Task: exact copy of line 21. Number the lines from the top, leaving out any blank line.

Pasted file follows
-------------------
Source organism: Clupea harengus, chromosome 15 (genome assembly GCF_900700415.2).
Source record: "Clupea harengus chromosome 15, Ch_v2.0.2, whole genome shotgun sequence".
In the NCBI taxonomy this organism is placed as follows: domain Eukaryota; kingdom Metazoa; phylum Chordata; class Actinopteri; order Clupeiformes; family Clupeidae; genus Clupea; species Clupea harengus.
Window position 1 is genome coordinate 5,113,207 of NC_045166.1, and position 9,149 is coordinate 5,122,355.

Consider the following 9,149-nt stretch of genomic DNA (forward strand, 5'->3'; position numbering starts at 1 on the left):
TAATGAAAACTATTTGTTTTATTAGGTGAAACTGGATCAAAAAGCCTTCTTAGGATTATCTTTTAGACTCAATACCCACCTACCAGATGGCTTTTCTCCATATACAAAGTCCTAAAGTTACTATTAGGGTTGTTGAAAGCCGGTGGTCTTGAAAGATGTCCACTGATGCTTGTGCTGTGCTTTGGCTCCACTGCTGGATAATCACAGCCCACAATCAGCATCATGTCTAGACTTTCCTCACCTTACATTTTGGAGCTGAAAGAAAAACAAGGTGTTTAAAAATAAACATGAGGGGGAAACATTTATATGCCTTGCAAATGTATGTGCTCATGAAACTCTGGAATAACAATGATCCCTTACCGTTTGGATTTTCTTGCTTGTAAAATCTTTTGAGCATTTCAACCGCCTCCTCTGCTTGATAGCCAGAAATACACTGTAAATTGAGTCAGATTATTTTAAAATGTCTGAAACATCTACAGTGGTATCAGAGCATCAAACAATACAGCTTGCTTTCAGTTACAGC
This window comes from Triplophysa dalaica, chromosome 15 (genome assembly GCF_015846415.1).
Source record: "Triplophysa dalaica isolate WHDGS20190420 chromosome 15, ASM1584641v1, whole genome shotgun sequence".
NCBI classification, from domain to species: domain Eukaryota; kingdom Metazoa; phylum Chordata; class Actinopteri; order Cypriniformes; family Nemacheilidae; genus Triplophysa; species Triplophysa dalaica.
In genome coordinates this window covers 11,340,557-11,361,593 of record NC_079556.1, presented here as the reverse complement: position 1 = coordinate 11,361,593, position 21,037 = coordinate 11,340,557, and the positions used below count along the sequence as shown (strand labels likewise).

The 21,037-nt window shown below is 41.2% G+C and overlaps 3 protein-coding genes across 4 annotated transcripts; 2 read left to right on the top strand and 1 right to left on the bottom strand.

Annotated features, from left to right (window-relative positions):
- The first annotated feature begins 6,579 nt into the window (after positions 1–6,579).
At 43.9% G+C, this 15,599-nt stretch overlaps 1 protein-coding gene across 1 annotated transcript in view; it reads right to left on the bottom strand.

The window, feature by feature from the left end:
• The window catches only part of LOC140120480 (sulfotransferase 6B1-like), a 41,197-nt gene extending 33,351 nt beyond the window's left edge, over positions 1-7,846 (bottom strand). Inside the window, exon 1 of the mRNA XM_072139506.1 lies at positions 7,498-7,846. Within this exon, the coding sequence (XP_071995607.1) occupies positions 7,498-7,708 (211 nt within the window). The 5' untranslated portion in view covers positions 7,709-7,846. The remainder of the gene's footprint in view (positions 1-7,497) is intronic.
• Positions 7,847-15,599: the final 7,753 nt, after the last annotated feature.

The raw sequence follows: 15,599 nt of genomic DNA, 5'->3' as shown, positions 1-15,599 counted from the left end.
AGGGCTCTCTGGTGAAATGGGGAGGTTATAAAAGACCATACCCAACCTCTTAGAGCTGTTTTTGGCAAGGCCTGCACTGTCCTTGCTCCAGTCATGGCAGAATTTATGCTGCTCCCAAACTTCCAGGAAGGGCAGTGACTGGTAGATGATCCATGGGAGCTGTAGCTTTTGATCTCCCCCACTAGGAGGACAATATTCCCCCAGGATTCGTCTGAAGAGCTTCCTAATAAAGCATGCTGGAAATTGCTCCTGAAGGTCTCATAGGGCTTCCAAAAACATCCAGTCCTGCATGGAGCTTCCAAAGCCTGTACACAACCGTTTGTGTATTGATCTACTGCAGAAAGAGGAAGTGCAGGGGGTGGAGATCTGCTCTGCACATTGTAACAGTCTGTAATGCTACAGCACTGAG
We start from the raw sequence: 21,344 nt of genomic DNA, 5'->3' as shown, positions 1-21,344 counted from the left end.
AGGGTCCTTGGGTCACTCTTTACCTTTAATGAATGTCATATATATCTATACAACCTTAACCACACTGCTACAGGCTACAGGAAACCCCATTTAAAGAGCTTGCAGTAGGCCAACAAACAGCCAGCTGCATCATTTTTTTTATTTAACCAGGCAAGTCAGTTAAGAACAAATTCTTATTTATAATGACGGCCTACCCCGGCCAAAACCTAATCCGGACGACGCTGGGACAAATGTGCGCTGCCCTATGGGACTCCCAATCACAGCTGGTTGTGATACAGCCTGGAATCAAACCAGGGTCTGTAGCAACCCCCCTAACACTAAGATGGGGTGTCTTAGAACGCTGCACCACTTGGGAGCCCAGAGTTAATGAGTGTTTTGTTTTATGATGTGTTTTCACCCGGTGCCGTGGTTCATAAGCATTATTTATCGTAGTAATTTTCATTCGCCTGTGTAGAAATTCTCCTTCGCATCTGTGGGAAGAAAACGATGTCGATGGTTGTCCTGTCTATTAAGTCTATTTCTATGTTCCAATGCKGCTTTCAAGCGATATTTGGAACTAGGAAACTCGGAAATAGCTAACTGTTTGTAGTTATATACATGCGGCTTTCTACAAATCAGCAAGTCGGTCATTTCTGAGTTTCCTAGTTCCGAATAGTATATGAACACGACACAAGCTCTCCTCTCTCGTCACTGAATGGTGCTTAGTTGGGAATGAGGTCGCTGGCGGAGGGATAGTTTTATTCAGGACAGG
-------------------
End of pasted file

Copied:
AGGGTCCTTGGGTCACTCTTTACCTTTAATGAATGTCATATATATCTATACAACCTTAACCACACTGCTACAGGCTACAGGAAACCCCATTTAAAGAGCTTGCAGTAGGCCAACAAACAGCCAGCTGCATCATTTTTTTTATTTAACCAGGCAAGTCAGTTAAGAACAAATTCTTATTTATAATGACGGCCTACCCCGGCCAAAACCTAATCCGGACGACGCTGGGACAAATGTGCGCTGCCCTATGGGACTCCCAATCACAGCTGGTTGTGATACAGCCTGGAATCAAACCAGGGTCTGTAGCAACCCCCCTAACACTAAGATGGGGTGTCTTAGAACGCTGCACCACTTGGGAGCCCAGAGTTAATGAGTGTTTTGTTTTATGATGTGTTTTCACCCGGTGCCGTGGTTCATAAGCATTATTTATCGTAGTAATTTTCATTCGCCTGTGTAGAAATTCTCCTTCGCATCTGTGGGAAGAAAACGATGTCGATGGTTGTCCTGTCTATTAAGTCTATTTCTATGTTCCAATGCKGCTTTCAAGCGATATTTGGAACTAGGAAACTCGGAAATAGCTAACTGTTTGTAGTTATATACATGCGGCTTTCTACAAATCAGCAAGTCGGTCATTTCTGAGTTTCCTAGTTCCGAATAGTATATGAACACGACACAAGCTCTCCTCTCTCGTCACTGAATGGTGCTTAGTTGGGAATGAGGTCGCTGGCGGAGGGATAGTTTTATTCAGGACAGG